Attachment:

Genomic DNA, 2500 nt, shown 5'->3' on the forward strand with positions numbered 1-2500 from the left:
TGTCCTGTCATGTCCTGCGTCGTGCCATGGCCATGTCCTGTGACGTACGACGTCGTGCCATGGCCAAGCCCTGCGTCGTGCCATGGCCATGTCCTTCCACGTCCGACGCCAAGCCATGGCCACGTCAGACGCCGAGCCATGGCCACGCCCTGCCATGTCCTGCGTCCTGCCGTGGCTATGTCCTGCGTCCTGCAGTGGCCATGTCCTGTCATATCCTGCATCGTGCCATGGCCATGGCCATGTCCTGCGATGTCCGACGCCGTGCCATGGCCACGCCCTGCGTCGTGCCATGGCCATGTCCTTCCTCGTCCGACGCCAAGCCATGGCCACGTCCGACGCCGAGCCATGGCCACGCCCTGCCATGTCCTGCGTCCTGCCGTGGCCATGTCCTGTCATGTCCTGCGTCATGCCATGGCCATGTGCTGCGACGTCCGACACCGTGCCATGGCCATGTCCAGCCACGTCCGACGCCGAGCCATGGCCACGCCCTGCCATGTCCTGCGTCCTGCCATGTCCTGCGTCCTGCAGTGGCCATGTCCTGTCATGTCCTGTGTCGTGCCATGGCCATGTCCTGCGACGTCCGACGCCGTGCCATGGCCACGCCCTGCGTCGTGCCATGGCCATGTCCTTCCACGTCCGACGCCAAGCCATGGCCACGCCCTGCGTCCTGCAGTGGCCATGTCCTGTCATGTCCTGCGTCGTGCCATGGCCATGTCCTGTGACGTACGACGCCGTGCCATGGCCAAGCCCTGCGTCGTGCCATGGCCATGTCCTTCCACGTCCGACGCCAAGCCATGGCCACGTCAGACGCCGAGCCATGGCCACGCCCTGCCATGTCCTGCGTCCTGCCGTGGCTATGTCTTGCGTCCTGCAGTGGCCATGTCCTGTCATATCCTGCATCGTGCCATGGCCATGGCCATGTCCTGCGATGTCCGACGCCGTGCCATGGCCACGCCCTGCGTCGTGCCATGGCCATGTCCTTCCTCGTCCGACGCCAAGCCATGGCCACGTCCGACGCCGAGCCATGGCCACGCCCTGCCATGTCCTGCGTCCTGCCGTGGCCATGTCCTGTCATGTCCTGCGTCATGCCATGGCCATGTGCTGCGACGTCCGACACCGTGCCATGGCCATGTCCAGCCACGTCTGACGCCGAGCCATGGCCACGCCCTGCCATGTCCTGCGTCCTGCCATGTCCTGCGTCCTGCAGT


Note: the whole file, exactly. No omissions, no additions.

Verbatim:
Genomic DNA, 2500 nt, shown 5'->3' on the forward strand with positions numbered 1-2500 from the left:
TGTCCTGTCATGTCCTGCGTCGTGCCATGGCCATGTCCTGTGACGTACGACGTCGTGCCATGGCCAAGCCCTGCGTCGTGCCATGGCCATGTCCTTCCACGTCCGACGCCAAGCCATGGCCACGTCAGACGCCGAGCCATGGCCACGCCCTGCCATGTCCTGCGTCCTGCCGTGGCTATGTCCTGCGTCCTGCAGTGGCCATGTCCTGTCATATCCTGCATCGTGCCATGGCCATGGCCATGTCCTGCGATGTCCGACGCCGTGCCATGGCCACGCCCTGCGTCGTGCCATGGCCATGTCCTTCCTCGTCCGACGCCAAGCCATGGCCACGTCCGACGCCGAGCCATGGCCACGCCCTGCCATGTCCTGCGTCCTGCCGTGGCCATGTCCTGTCATGTCCTGCGTCATGCCATGGCCATGTGCTGCGACGTCCGACACCGTGCCATGGCCATGTCCAGCCACGTCCGACGCCGAGCCATGGCCACGCCCTGCCATGTCCTGCGTCCTGCCATGTCCTGCGTCCTGCAGTGGCCATGTCCTGTCATGTCCTGTGTCGTGCCATGGCCATGTCCTGCGACGTCCGACGCCGTGCCATGGCCACGCCCTGCGTCGTGCCATGGCCATGTCCTTCCACGTCCGACGCCAAGCCATGGCCACGCCCTGCGTCCTGCAGTGGCCATGTCCTGTCATGTCCTGCGTCGTGCCATGGCCATGTCCTGTGACGTACGACGCCGTGCCATGGCCAAGCCCTGCGTCGTGCCATGGCCATGTCCTTCCACGTCCGACGCCAAGCCATGGCCACGTCAGACGCCGAGCCATGGCCACGCCCTGCCATGTCCTGCGTCCTGCCGTGGCTATGTCTTGCGTCCTGCAGTGGCCATGTCCTGTCATATCCTGCATCGTGCCATGGCCATGGCCATGTCCTGCGATGTCCGACGCCGTGCCATGGCCACGCCCTGCGTCGTGCCATGGCCATGTCCTTCCTCGTCCGACGCCAAGCCATGGCCACGTCCGACGCCGAGCCATGGCCACGCCCTGCCATGTCCTGCGTCCTGCCGTGGCCATGTCCTGTCATGTCCTGCGTCATGCCATGGCCATGTGCTGCGACGTCCGACACCGTGCCATGGCCATGTCCAGCCACGTCTGACGCCGAGCCATGGCCACGCCCTGCCATGTCCTGCGTCCTGCCATGTCCTGCGTCCTGCAGT